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How an HIV Program in Angola Went Online to Succeed

By Guest Writer on December 18, 2019

linkages angola program

Leveraging online and mobile platforms to deliver HIV services was a “white elephant” in Angola. It was totally unrealistic given the local context, such as the high mobile data costs, low internet penetration, and competing priorities of communities affected by HIV.

Angola is no South Africa when it comes to internet and social media use. Forty percent of South Africans use social media, whereas only 11% of Angolans do. Community members on the front lines of the HIV response in Angola were no strangers to change. However, by early 2019 they remained hesitant to embrace the LINKAGES project’s vision of going online to accelerate the impact of HIV programs.

On the other hand, with an ambitious goal to end the AIDS epidemic by 2030, and the increasing mobile and social media use globally, this white elephant was also the “elephant in the room.” Something needed to be done to modernize HIV services for the mobile generation.

Within four months, we translated global technologies for the Angola context and found success within our program for gay men and other men who have sex with men (MSM) in Luanda. This is how we did it.

We learned about our online target audiences

Despite the challenging digital landscape, our program constituents commonly claimed that men were increasingly meeting sexual partners and making friends online through Facebook and WhatsApp. Many said they used Facebook Zero, a version of Facebook without images, GIFs, and videos that does not carry mobile data charges on Angola’s Unitel mobile network.

Thankfully, we conducted our own mapping exercise in March 2018 that identified 64 Facebook groups where gay men and other MSM could be reached with a combined total membership of roughly 280,000 profiles. We reviewed these data with our peer educators to justify to them that they should at least try online outreach.

We experimented with implementing an online outreach

Peer educators hired by LINKAGES in Angola began reaching clients online, armed with more awareness of the online audience, new smartphones, and mobile data packages. Their goal was to help their online clients access offline HIV testing services. Yet, in the first months (from January to March 2019), the peer educators were not able to bring a single client in for health services. What happened?

Well, they received a lot of nude photos from clients, they started lots of one-way conversations, and we all smacked our phones on our head a few times.

We professionalized the outreach approach

When supporting clients online, we learned that community affiliation was not enough, particularly for supporting HIV service delivery among already highly stigmatized gay men. Our online peer educators had to strike a delicate balance between having a strong community affiliation but also maintaining their professional presence and support role.

The team decided to change their approach with the following inputs:

  • Training: Online peer educators were trained to use a social network outreach strategy that guided them on how to start and maintain online conversations and how to generate demand for their services through public social media posts.
  • Communication tools: Messages were translated and adapted to the program context so that peer educators could quickly provide accurate responses to clients’ common questions.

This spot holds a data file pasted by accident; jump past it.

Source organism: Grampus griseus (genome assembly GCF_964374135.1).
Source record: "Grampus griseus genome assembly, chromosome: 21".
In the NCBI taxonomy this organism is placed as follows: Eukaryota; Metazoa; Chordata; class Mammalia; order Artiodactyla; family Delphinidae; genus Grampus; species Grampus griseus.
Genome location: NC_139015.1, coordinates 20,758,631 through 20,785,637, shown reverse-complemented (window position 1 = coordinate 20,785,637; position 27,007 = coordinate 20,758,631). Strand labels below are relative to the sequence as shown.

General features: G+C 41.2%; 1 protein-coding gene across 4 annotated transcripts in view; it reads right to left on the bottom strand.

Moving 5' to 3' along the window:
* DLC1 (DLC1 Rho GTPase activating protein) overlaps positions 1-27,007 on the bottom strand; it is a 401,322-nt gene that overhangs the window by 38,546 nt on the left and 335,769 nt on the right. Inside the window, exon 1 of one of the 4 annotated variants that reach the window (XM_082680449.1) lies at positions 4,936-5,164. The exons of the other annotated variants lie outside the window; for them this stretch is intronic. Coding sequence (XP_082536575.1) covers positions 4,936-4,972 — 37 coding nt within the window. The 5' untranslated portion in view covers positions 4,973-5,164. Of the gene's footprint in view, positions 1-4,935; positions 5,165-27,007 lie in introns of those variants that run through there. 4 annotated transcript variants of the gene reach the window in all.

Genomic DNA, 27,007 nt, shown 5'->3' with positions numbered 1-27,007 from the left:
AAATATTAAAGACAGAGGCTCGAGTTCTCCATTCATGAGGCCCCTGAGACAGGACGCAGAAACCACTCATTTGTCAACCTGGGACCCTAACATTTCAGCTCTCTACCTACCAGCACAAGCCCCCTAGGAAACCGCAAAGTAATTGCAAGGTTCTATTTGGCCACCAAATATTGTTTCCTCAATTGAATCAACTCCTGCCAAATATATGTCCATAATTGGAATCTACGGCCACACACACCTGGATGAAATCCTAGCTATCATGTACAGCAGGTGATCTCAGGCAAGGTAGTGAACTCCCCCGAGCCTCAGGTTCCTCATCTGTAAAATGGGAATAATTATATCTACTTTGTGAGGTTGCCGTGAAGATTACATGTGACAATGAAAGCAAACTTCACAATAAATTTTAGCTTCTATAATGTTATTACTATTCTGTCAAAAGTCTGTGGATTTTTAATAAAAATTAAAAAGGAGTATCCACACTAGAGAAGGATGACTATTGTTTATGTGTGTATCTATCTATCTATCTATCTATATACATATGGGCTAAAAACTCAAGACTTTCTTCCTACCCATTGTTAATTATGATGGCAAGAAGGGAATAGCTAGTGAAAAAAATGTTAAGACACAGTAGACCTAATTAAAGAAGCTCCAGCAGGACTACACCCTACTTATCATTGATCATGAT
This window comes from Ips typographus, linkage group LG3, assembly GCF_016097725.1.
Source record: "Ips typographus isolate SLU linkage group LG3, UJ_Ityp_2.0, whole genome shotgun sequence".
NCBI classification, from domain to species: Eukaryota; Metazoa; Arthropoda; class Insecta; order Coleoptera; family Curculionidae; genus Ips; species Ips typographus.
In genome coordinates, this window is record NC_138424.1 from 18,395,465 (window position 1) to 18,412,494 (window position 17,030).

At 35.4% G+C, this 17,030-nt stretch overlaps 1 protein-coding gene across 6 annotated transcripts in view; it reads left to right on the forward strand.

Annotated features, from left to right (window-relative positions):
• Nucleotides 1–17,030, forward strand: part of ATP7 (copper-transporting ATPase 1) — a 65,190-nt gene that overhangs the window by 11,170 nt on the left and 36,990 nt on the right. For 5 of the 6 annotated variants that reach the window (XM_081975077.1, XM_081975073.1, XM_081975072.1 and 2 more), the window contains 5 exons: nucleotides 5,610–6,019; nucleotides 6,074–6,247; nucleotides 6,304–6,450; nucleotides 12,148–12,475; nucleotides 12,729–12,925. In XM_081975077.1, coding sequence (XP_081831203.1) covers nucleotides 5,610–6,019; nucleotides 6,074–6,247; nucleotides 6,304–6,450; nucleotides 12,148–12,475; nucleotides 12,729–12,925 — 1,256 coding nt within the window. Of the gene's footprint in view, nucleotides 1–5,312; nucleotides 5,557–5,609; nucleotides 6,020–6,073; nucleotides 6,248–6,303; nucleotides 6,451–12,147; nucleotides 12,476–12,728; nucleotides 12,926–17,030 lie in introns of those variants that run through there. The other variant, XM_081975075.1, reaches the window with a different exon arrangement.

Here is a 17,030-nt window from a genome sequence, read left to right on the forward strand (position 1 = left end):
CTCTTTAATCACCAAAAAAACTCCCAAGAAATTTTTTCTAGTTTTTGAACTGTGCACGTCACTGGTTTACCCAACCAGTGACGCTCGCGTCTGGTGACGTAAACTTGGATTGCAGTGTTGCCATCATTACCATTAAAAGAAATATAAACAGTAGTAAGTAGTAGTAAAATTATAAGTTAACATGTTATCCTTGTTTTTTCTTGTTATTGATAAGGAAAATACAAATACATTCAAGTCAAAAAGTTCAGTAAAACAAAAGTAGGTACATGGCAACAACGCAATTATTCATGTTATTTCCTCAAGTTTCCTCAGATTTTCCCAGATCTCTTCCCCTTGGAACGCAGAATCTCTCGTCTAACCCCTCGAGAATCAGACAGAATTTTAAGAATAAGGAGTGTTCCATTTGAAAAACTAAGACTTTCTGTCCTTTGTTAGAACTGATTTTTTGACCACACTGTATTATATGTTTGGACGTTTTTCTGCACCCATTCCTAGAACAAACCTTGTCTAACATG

• Professional profiles: Peer educators developed professional profiles on Facebook and other platforms that clearly described their work and the sexual health services they could offer clients. These profiles helped them establish trust and move past drawn-out conversations with clients seeking sex or companionship online.

Challenges still occur. Staff are asked for sex, and they sometimes face threats and other forms of harassment. The difference now is that they are better equipped to deal with these instances so that they keep the bond with the client but also stay safe.

Online efforts achieved real-world results

The program reported that 87 clients who were originally reached online arrived at clinics between April and August 2019. Among them, 74 were tested for HIV and 16% were diagnosed with HIV. Compared to a 1% case-finding rate for HIV testing among gay men reached through physical outreach, the early data suggest online outreach is considerably more targeted and efficient.

Now these may seem like small numbers, but in the context of traditional HIV outreach programs for gay men in Angola, they are sizable. For instance, the individuals diagnosed as a result of the five online peer educators accounted for 36% of all HIV-positive cases detected among gay men by LINKAGES from April to August 2019.

By carefully adapting a global approach to the local context, Angola’s small program was able to show success by leveraging online and mobile platforms for HIV service delivery… in one of the most unlikely places! The LINKAGES project in Angola closed at the end of September 2019 and the team of online outreach workers on this project will disband. However, peer educators of another local LGBTIQ NGO have been trained on the same approaches to support HIV services to online gay men and other MSM in Angola.

By Ben Eveslage, FHI 360; Rafaela Egg, LINKAGES Angola; Denizia Pinto, LINKAGES Angola; and Caitlin Loehr, IntraHealth on the LINKAGES global HIV project funded byUSAID and PEPFAR. Original published as How an HIV program in Angola went online, against all odds

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